Does this mean you can go back to nose-picking to your heart’s content?

Yes, but you still want to be cautious. Picking your nose doesn’t make the list of things that can cause severe injury to the nasal mucosa—you could cause more damage clipping your nose hairs or getting a foreign object stuck up there. Still, there’s a huge difference between someone who picks their nose every once in a while and someone who’s probing their schnoz all the time. 

If you aggressively pick your nose or do it with a dirty finger, you may get nosebleeds from scratching your insides. What’s more, frequent nose-picking increases the probability of introducing or spreading other types of bacteria or viruses that may try to invade your cerebrum. This has been a concern with SARS-CoV-2, in that it could directly infect the olfactory epithelium and affect a person’s sense of smell, Giordano explains. “That’s why the study is very good. It’s asking whether other infectious agents use similar vectors to access the brain.”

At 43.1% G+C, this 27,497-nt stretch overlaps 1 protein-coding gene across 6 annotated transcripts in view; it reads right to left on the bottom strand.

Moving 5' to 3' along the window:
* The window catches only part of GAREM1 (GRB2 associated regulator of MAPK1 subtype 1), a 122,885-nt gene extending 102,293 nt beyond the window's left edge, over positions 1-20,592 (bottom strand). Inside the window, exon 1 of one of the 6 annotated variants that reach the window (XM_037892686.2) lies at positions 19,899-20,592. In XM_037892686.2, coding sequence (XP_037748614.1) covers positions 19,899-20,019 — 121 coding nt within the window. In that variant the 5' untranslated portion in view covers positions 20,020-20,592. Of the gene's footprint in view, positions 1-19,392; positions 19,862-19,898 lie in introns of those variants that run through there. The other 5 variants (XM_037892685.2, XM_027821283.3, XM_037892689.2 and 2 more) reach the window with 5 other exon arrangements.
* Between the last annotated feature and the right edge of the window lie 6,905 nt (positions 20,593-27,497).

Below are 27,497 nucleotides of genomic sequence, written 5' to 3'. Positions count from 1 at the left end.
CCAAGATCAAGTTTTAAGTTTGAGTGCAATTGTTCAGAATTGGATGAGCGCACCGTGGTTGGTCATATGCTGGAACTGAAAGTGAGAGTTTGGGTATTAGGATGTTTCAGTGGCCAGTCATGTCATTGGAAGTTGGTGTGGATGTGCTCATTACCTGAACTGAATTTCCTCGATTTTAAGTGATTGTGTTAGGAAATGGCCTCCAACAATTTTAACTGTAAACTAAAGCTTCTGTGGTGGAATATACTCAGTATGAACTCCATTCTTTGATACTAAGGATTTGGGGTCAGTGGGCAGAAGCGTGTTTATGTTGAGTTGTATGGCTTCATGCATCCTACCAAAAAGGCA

It’s a valid question to ask, and could maybe lead to more specific research on devastating diseases like Alzheimer’s. But the leap from picking your nose to Alzheimer’s is too far. So, for now, it’s better not to spread any scary assumptions.